Coronavirus is making companies vulnerable — and hackers can smell blood.

With the Covid-19 pandemic, working from home has become the norm for employees across Europe. For most companies, digital environments that are usually under strict control have transformed into improvised messes of remote videoconferencing, messaging and file-sharing, as workers scramble to keep up productivity despite confinement.

One campaign, uncovered by threat intelligence company DomainTools, involves a website that lures people into downloading a coronavirus-tracking app. The Android application is infected with ransomware that hijacks a victim’s device and demands a $100 bitcoin payment within 48 hours in order for it to be released.

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A note accompanying the ransomware states: “Your GPS is watched and your location is known. If you try anything stupid your phone will be automatically erased.”

National cybersecurity centres in the UK and the US issued a joint warning this month that cybercriminal activity is refocusing on coronavirus-themed attacks, as hackers try to exploit the current pandemic for financial gain.

Government branded scams and attempts to access private information through phishing and malware are on the rise, according to the UK’s National Cyber Security Centre (NCSC) and US agency Cybersecurity and Infrastructure Security Agency (CISA). Meanwhile, companies are exposing themselves to attacks on their new, and often too rapidly deployed, remote access or remote working infrastructure, they said.

France’s cybersecurity agency also issued a series of recommendations to limit the security risks of remote work. “An uncontrolled implementation of remote working can considerably increase the security risks for companies or organisations,” said the official guidelines.

Opportunity

But the crisis has created an opportunity for European cybersecurity startups such as Darktrace, Detectify, Red Sift and CybelAngel (to name a few), who are more in demand than ever.

Paris-based CybelAngel scans all layers of the internet, including the dark web, to spot leaked corporate documents that should’ve stayed private, and warn companies before hackers get to them. The company raised a $36m Series B round back in February. 

Camille Charaudeau, vice president of product strategy, says that demand has been rising sharply amid the coronavirus pandemic.

“You know that curve of exponential growth we keep seeing for how coronavirus will spread — the same curve goes for cyber risks,” he says. “The opportunity for hackers grows with each employee connecting remotely, and each customer and supplier doing the same.”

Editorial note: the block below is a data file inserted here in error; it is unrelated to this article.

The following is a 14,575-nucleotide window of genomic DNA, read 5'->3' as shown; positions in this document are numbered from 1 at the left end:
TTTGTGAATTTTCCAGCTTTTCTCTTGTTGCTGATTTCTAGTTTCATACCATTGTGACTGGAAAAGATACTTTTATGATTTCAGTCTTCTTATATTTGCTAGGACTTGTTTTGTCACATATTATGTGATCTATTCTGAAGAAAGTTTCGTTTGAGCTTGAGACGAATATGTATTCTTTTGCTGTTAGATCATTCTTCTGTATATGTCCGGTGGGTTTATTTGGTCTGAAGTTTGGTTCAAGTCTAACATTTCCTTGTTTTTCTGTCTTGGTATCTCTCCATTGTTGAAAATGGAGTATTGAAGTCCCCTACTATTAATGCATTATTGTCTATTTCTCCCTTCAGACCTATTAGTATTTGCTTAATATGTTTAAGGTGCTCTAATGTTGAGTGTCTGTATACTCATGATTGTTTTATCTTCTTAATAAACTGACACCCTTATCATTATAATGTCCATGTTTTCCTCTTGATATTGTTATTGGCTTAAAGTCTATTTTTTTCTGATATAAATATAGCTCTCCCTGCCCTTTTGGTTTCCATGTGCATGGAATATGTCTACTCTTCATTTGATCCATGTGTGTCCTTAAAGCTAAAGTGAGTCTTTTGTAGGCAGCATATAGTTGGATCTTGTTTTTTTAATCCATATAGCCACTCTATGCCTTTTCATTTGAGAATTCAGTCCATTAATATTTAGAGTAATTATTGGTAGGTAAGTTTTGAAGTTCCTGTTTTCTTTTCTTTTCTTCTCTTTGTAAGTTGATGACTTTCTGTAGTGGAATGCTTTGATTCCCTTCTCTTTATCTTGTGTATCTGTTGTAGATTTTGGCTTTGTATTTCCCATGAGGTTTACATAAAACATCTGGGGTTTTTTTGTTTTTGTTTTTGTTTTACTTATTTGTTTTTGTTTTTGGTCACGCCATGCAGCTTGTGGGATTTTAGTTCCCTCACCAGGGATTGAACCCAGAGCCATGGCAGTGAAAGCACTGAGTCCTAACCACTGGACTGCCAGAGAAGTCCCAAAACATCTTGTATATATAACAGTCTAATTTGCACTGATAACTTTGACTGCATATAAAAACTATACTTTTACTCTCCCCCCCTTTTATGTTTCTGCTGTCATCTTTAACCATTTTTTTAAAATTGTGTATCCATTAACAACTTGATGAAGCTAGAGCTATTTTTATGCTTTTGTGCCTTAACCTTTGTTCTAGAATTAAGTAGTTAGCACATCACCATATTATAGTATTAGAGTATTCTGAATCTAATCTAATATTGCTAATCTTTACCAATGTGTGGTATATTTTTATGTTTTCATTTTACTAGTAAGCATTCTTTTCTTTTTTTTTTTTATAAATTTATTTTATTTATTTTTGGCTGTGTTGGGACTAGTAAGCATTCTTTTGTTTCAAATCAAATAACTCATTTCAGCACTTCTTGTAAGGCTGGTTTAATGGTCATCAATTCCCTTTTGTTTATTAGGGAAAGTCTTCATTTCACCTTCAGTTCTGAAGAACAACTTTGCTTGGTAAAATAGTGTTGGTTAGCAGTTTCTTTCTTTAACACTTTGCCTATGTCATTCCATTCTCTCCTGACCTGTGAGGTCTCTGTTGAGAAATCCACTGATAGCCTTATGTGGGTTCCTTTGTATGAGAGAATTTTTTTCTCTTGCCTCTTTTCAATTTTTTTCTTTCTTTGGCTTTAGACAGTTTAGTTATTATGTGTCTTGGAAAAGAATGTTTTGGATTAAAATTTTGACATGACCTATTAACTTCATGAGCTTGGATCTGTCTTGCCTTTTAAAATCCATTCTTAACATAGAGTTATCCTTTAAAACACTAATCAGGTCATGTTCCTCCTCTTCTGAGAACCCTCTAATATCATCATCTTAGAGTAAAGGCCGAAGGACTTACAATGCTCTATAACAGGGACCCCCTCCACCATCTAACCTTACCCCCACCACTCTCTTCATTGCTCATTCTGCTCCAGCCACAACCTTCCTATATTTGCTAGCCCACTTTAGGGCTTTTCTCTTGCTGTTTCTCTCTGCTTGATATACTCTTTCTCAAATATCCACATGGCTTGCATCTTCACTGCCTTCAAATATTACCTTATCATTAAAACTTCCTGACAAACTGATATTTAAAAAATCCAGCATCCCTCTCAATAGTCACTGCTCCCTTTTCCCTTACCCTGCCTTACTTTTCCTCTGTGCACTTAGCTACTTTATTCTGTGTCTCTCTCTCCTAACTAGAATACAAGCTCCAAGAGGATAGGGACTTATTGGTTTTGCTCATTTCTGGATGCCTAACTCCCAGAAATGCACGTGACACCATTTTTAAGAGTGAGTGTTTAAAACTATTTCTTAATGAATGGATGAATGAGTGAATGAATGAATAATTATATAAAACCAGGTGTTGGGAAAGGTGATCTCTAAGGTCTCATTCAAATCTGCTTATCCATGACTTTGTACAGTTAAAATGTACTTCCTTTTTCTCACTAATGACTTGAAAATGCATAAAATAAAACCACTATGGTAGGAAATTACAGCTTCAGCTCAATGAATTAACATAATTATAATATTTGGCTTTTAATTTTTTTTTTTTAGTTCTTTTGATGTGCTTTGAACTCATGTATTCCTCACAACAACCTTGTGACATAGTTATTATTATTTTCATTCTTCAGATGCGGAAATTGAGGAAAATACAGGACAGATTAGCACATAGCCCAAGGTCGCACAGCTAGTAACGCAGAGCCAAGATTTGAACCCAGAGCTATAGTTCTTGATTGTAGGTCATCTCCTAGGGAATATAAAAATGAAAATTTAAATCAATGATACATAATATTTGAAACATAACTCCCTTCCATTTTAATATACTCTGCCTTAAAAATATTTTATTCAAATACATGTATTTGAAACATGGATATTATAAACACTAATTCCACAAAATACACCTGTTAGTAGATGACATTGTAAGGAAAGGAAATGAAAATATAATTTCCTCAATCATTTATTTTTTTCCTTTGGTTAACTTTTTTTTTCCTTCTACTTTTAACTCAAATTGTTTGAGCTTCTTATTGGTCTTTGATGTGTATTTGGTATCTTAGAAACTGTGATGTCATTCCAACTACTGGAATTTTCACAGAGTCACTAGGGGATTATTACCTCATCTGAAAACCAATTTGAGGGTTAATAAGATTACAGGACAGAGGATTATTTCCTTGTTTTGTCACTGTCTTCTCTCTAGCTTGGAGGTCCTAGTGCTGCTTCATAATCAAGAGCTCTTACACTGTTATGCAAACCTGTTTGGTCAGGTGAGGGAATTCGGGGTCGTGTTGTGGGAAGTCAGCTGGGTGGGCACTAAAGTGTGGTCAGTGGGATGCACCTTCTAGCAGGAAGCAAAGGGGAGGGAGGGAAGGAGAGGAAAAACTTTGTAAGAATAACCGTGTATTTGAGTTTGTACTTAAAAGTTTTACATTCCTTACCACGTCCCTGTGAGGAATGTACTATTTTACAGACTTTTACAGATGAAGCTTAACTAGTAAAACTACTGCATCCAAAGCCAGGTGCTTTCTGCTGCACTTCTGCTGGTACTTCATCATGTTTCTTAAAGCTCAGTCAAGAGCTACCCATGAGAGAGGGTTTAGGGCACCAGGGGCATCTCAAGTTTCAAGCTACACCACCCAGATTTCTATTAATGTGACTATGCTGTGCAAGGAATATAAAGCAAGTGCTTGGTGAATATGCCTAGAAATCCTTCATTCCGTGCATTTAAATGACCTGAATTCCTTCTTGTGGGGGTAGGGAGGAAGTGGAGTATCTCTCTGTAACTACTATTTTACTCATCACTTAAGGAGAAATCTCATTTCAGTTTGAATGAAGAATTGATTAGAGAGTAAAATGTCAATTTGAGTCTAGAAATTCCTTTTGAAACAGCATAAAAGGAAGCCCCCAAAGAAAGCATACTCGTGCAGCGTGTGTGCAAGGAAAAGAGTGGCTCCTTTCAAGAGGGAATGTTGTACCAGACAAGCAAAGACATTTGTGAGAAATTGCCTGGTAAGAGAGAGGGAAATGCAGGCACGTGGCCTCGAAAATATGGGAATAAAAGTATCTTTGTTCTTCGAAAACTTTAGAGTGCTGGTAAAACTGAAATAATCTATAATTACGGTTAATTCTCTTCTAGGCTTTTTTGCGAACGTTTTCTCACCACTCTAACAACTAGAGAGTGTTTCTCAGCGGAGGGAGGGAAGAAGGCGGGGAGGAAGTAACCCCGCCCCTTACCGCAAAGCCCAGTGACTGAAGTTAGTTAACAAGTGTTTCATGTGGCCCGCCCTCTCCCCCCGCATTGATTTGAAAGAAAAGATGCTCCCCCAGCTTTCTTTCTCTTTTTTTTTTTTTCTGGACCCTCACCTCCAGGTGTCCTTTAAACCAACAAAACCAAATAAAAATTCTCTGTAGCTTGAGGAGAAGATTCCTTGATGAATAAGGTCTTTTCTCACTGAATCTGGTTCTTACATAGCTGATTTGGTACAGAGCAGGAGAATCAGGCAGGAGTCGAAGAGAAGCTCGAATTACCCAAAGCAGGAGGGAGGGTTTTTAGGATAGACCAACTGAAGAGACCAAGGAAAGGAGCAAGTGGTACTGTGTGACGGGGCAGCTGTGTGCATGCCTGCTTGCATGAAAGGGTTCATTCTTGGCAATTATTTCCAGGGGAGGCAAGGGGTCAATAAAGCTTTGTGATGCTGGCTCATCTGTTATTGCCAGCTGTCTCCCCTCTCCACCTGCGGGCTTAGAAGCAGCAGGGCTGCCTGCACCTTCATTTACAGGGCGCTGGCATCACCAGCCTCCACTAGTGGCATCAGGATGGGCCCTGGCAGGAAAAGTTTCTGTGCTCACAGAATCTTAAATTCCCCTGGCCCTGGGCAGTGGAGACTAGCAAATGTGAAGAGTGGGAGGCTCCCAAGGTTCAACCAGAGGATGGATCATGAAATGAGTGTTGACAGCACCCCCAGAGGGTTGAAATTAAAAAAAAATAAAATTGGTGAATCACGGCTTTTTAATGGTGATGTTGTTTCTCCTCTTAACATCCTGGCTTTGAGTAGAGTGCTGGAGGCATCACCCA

Stevan Keraudy, CybelAngel’s cofounder and chief technology officer, says: “Companies need secure software, but they also need a safety net. Because at the end of the day, humans will always be human: you can put in all the secure software you want, they’ll still find a way to create a Whatsapp channel or share a file where they weren’t supposed to.”

Darktrace, a UK cybersecurity startup using artificial intelligence to detect viruses and cyber threats, says that at a moment, when so many aspects of a IT are changing as people work from home, companies need artificial intelligence-powered threat detection that is responsive and intelligent.

“For the next few weeks, business practice will shift rapidly,” writes at Darktrace. “Static defences and rules will not be able to keep up, no matter how diligently and rapidly we rewrite them. How will you spot a malicious login attempt to O365 in your audit logs now that connections are coming from thousands of different locations around the world?”

It’s not just startups set to benefit. Thales, the French defence group with cybersecurity offerings, says its surveillance centre for global hacking activity saw a jump in attacks in Asia that has shifted to Europe at about the same pace as the Covid-19 virus — making their systems more important than ever.

Thales says that traffic on Citadel, an encrypted-messaging startup created by employees at Thales, has been doubling every day since the beginning of confinement measures in France mid-March, and the app has 100,000 users. It’s especially popular with banks and governments, says Romain Waller, who heads Thales’ secure communications businesses.

$180bn market

The cybersecurity market is valued about $180bn globally, and split between tech-lead products and more service-based offerings, says Damien Henault, partner at London-based venture capital firm TempoCap, which invested in CybelAngel and six other security startups including Systancia.

“To fill their cybersecurity needs, companies typically go for a mix of well-established digital service providers and more niche specialised offerings,” says Henault. “It’s a fragmented market with opportunities for suppliers small and big, and where startups can scale quickly.”

Which products companies go for depends a lot on how sensitive the data they are guarding is. 

Banks and governments typically need more, and their existing protections aren’t necessarily fit for remote work, says Waller at Thales.

“The first week of confinement, CTOs pushed their existing systems to the max. Now, there’s a common realisation that remote work is here to stay and security upgrades are needed,” says Waller. “The aim is to have the same level of security whether employees are at their desks or working remotely. The technology is ready — the rest is up to companies.”

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